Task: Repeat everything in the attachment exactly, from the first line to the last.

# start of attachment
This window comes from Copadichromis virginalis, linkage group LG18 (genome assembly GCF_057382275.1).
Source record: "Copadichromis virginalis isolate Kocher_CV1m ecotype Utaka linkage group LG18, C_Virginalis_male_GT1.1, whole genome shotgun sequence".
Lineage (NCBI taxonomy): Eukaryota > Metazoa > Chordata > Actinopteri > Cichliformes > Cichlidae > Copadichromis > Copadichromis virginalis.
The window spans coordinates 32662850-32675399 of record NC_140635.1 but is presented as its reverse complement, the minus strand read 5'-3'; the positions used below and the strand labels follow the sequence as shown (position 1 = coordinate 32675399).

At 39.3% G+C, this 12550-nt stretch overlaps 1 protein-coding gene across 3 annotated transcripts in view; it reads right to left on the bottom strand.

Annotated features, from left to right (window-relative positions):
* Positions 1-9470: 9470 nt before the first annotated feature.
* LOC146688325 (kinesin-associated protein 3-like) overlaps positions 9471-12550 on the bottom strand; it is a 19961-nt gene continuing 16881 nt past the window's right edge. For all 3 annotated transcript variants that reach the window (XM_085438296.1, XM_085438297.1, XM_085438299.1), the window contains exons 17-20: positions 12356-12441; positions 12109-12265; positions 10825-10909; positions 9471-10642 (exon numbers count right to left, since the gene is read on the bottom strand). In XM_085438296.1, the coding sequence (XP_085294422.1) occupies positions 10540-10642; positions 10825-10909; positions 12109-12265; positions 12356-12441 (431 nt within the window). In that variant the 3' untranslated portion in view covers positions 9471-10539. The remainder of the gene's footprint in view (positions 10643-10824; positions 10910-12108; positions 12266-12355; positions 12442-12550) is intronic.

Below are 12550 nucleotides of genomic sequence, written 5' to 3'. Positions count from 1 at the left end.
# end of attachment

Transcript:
This window comes from Copadichromis virginalis, linkage group LG18 (genome assembly GCF_057382275.1).
Source record: "Copadichromis virginalis isolate Kocher_CV1m ecotype Utaka linkage group LG18, C_Virginalis_male_GT1.1, whole genome shotgun sequence".
Lineage (NCBI taxonomy): Eukaryota > Metazoa > Chordata > Actinopteri > Cichliformes > Cichlidae > Copadichromis > Copadichromis virginalis.
The window spans coordinates 32662850-32675399 of record NC_140635.1 but is presented as its reverse complement, the minus strand read 5'-3'; the positions used below and the strand labels follow the sequence as shown (position 1 = coordinate 32675399).

At 39.3% G+C, this 12550-nt stretch overlaps 1 protein-coding gene across 3 annotated transcripts in view; it reads right to left on the bottom strand.

Annotated features, from left to right (window-relative positions):
* Positions 1-9470: 9470 nt before the first annotated feature.
* LOC146688325 (kinesin-associated protein 3-like) overlaps positions 9471-12550 on the bottom strand; it is a 19961-nt gene continuing 16881 nt past the window's right edge. For all 3 annotated transcript variants that reach the window (XM_085438296.1, XM_085438297.1, XM_085438299.1), the window contains exons 17-20: positions 12356-12441; positions 12109-12265; positions 10825-10909; positions 9471-10642 (exon numbers count right to left, since the gene is read on the bottom strand). In XM_085438296.1, the coding sequence (XP_085294422.1) occupies positions 10540-10642; positions 10825-10909; positions 12109-12265; positions 12356-12441 (431 nt within the window). In that variant the 3' untranslated portion in view covers positions 9471-10539. The remainder of the gene's footprint in view (positions 10643-10824; positions 10910-12108; positions 12266-12355; positions 12442-12550) is intronic.

Below are 12550 nucleotides of genomic sequence, written 5' to 3'. Positions count from 1 at the left end.